It all started in late February or early March of 2009 with pain in my left shoulder every morning. Shortly I started feeling issues with my right knee, fingers and feet too. I went to the doctors office and was told to take pain killers, do some physical therapy for my knees, and just keep going on like normal.
A month later I still didn’t feel good and called them again. The wait for an appointment was 3 weeks–the doctor I had seen the first time had quit so I got a new one–so I set one up and kept going on with the pain and annoyance of not being able to walk as much as usual, or stand still for long–actually it could just be the time spent doing dishes) as well as waking up every morning with a bad pain in the shoulder and some of my fingers. On June 16, however, it went from bad to worse and suddenly my right knee was severly swollen and I could barely use that leg. I called the doctors office and got a “same day emergency appointment” in order to check it out. After the appointment I was again told to stick with the pain killers, use a anti-inflammatory cream on my knee and come back to my regular appointment which was the following week.
After a week had passed (and I did not feel any better whatsoever) I went back feeling the same way as I did the week before, if not worse. This time around I got a cortisone shot in my knee and was told it would shortly be better. At this time I had learned that there was rheumatic problems in my family which I told the doctor at which point she decided to refer me to a specialist so they could check out everything in more detail. The hardest part now was waiting until I could get to the specialist as that can take a while. Luckily for me two weeks later I got a call that they had received a cancellation so I would have my appointment the week after already. The nurse asked me if that would work for me, and I basically told her “I love it, I can’t wait to get to the hospital!” I think she enjoyed that answer!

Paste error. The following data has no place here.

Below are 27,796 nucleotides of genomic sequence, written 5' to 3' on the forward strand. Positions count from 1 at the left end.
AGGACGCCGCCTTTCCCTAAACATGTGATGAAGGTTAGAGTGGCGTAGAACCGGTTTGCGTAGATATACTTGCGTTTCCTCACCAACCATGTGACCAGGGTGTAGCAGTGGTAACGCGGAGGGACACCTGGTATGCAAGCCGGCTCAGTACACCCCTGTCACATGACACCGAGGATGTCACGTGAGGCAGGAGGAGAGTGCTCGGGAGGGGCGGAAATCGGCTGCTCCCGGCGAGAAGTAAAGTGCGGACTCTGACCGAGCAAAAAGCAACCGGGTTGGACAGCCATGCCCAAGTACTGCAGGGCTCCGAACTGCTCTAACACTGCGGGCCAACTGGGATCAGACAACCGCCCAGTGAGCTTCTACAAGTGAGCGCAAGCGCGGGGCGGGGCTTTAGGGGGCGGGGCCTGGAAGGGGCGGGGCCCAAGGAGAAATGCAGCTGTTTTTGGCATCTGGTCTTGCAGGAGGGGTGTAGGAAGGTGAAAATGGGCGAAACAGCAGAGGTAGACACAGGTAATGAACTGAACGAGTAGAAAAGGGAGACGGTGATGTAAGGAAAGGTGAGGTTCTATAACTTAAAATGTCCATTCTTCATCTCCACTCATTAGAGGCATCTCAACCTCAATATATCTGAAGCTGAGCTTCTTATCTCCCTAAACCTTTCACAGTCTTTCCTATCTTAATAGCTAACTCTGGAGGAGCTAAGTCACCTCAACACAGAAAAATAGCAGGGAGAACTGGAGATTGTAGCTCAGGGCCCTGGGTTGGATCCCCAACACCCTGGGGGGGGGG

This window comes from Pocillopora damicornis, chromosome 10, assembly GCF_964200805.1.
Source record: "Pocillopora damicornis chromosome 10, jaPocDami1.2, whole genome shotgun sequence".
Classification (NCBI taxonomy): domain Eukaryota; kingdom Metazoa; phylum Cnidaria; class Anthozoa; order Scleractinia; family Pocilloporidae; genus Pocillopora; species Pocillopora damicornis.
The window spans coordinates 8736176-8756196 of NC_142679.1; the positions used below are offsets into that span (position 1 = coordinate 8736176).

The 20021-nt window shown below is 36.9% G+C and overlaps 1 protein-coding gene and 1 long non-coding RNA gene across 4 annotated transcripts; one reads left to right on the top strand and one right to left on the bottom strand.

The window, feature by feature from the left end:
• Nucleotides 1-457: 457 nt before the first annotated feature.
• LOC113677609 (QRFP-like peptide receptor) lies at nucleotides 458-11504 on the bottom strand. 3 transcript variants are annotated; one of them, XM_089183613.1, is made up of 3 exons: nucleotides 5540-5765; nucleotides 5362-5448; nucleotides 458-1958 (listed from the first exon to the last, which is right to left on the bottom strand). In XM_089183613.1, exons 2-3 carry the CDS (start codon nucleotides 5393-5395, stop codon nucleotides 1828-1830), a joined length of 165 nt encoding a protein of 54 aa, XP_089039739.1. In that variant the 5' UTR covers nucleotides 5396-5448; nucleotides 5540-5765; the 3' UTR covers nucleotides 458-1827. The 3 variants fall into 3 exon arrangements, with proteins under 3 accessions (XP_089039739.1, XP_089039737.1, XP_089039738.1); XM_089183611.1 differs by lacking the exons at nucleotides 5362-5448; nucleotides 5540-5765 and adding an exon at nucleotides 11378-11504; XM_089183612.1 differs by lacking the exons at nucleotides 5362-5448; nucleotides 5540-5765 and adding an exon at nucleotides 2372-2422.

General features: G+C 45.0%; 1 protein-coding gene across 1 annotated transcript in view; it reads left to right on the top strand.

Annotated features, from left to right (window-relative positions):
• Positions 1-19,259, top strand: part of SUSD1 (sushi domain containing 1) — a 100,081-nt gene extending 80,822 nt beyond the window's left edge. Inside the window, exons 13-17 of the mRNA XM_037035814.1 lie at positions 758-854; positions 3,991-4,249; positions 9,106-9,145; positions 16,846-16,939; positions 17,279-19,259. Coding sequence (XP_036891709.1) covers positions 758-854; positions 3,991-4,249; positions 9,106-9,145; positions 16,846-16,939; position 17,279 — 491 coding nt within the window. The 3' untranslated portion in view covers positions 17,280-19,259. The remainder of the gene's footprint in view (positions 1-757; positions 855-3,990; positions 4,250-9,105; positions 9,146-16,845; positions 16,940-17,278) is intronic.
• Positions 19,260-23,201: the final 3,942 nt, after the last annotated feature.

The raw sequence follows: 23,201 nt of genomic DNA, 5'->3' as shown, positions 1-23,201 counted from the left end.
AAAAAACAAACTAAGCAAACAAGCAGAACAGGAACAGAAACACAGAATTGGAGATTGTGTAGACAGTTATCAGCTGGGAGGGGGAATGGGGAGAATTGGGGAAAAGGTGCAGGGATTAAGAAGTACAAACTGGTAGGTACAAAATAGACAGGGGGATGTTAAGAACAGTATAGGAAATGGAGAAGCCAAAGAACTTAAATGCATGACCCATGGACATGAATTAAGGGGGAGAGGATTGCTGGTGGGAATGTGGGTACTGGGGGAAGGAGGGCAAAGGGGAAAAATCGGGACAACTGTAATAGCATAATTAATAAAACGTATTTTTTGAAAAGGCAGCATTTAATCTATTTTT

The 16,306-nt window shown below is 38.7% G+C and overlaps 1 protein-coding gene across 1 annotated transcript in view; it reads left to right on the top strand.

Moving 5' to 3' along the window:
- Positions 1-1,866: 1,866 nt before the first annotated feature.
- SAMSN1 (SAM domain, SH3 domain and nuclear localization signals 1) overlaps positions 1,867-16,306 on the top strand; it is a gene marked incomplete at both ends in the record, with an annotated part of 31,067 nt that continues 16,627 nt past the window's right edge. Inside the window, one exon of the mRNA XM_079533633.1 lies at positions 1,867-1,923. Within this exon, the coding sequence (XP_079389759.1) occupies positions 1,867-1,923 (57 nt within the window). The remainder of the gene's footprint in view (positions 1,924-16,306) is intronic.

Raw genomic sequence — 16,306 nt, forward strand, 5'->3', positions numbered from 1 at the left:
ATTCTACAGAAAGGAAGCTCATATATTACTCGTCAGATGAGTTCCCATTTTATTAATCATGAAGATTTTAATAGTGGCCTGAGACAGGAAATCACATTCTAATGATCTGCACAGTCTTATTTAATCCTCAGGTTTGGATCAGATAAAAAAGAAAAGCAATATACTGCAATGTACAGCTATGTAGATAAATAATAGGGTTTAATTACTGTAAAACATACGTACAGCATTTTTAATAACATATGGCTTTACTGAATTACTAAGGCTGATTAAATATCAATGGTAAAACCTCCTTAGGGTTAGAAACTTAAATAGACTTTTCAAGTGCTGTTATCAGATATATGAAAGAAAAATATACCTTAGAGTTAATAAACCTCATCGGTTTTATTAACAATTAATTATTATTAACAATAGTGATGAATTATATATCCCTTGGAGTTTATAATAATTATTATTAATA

A day after that call my left knee got swollen too at which time it was completely impossible for me to walk. Well, not impossible maybe as I could get around in the apartment (as long as I held a hand on a wall) but I didn’t trust my legs to get me elsewhere so I called my primary care doctor and she decided to get me a referal for a wheel chair which my husband picked up the day after. The wheel chair allowed a little more flexible life as we could actually start to get outside in the fresh air talking walks and go for dinner, etc.
A week later I went to the hospital to see the specialist. He examed me, did x-rays and took blood work, and told me I should come back the week after that in order to find out the results but he said that most likely it was some type of arthritis. I couldn’t wait to have that week pass by, but I was a little worried whether he was going to give me real diagnose or just refer me on to the next place.
I continued with living with the wheel chair and trying to get out as much as possible. My parents came and picked me up sometimes so I could get to their place and have some company. I was so tired during all this too so I slept more than usual. Might as well sleep when it just hurts when you’re awake!
Then the time came for me to go back to the hospital and find out the result. I was both nervous and excited I think. The doctor told me right away that my diagnosis was rheumatoid arthirits (RA for short) and “bombared” us (my husband was with me during both hospital appointments) with information about the disease, and what type of medications I would get. He also examined my joints again to check the swollen joints and if anything had gotten worse. I got a cortisone shot in my right knee in order to help it along getting better quicker than by just starting the medication the day after.
After my meeting with the doctor I meet up with one nurse in order to give her more blood work, and also a second nurse who told me even more about the disease and the medications.